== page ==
Germany’s new China strategy [PDF] drafted by the foreign ministry, provides an important basis for anchoring Germany in a new European consensus that favors “de-risking” over decoupling.

The strategy defines de-risking as “reducing dependencies in critical areas, keeping geopolitical aspects in mind when taking economic decisions, and increasing our resilience.” It also speaks briefly on security matters regarding China.


In the months leading up to the strategy’s release, Chancellor Scholz’s visit to Beijing had raised concerns about how far Germany would take its Zeitenwende, and whether Germany’s business interests in China would undermine the lessons it had painfully learned about economic overreliance on Russia ahead of the invasion of Ukraine.

Chinese-German governmental consultations in Berlin a few weeks ago also suggested a backsliding on the de-risking agenda, which has been promoted by the European Commission President Ursula von der Leyen. During those talks, Scholz described the need to diversify away from China and reduce exposure as the responsibility of companies, not governments.

The new strategy outlines an array of measures to achieve its goals, including on export controls and outbound investment screening. However, some draft proposals—leaked last November—were watered down.

Obligatory stress-test and reporting duties for German companies with heavy China exposure do not appear in the final strategy. In spite of de-risking rhetoric, German firms have continued to invest in China in recent months.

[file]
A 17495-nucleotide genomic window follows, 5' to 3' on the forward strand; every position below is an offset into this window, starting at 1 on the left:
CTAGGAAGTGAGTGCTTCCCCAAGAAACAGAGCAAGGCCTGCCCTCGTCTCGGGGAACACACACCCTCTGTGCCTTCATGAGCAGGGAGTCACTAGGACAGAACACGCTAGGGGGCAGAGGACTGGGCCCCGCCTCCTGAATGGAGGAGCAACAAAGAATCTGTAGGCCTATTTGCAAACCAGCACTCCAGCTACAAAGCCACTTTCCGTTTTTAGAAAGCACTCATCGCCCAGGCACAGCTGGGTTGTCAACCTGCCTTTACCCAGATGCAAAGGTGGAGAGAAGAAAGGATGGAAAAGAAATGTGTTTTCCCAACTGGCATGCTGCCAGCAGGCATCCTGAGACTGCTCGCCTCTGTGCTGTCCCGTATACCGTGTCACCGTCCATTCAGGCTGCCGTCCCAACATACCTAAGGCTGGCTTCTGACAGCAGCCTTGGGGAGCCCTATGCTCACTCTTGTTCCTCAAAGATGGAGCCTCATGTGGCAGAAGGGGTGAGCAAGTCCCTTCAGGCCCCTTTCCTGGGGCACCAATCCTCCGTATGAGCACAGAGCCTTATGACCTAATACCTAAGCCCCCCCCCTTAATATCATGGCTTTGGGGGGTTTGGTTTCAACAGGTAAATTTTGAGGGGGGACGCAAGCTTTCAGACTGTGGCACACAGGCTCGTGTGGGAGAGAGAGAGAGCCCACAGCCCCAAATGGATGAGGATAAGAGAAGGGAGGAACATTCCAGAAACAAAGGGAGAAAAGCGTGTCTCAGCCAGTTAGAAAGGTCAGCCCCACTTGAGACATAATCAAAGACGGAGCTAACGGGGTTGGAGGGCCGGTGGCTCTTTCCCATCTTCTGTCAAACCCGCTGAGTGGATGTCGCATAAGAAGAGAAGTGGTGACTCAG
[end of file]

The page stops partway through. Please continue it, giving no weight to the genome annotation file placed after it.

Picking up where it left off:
Much like the EU, the strategy leans heavily into rhetoric of economic de-risking and is more clear-eyed on the challenges China poses than in the past, but it also strongly emphasizes the need for cooperation with China.

Germany points to climate change and person-to-person exchanges as important areas for cooperation, and it adheres to the EU’s “triptych” policy classifying China as a partner, competitor, and rival, although it notes an increase in “rivalry and competition” in recent years.


Beyond de-risking, the strategy deals with security policy in a few much-shorter paragraphs. It describes more assertive Chinese behavior regionally and internationally and identifies China’s relations with Russia as an “immediate security concern” for Germany.

China is “not credibly defending” the sovereignty and territorial integrity of Ukraine and is instead supporting Russian narratives against NATO. The strategy warns against Chinese arms deliveries to Russia, which would have an “immediate impact on relations between the EU and China” and bilateral ties.

On the Taiwan Strait, the strategy only notes that Germany is “working for de-escalation” and supporting the status quo. The situation in the South China Sea is described only in vague terms as showing “increasing militarization.”

A More Strategic German Foreign Policy?

Germany’s new strategies are an attempt to bring Berlin in line with an emerging European and transatlantic consensus on security and defense policy and on de-risking from China. However, while the NSS adequately describes the status quo, it lacks the ambition to put Germany in a military leadership position on security and defense in Europe.

The NSS avoids the term “leadership” all together, cloaking Germany’s duties in Europe as “special responsibilities,” a prominent term used in the pre-2022 German political discourse to avoid mentioning hard power and leadership.

On China policy, the new strategy provides a new tone and an important baseline Germany should not fall behind, but it does not push the envelope on European China policy. This is at odds with the ambition of Germany’s Zeitenwende.

If Germany is to become a guarantor of security in Europe, one at the forefront of European China policy, it will need to position itself as a leader, not a follower—and to reflect this ambition in its strategic documents.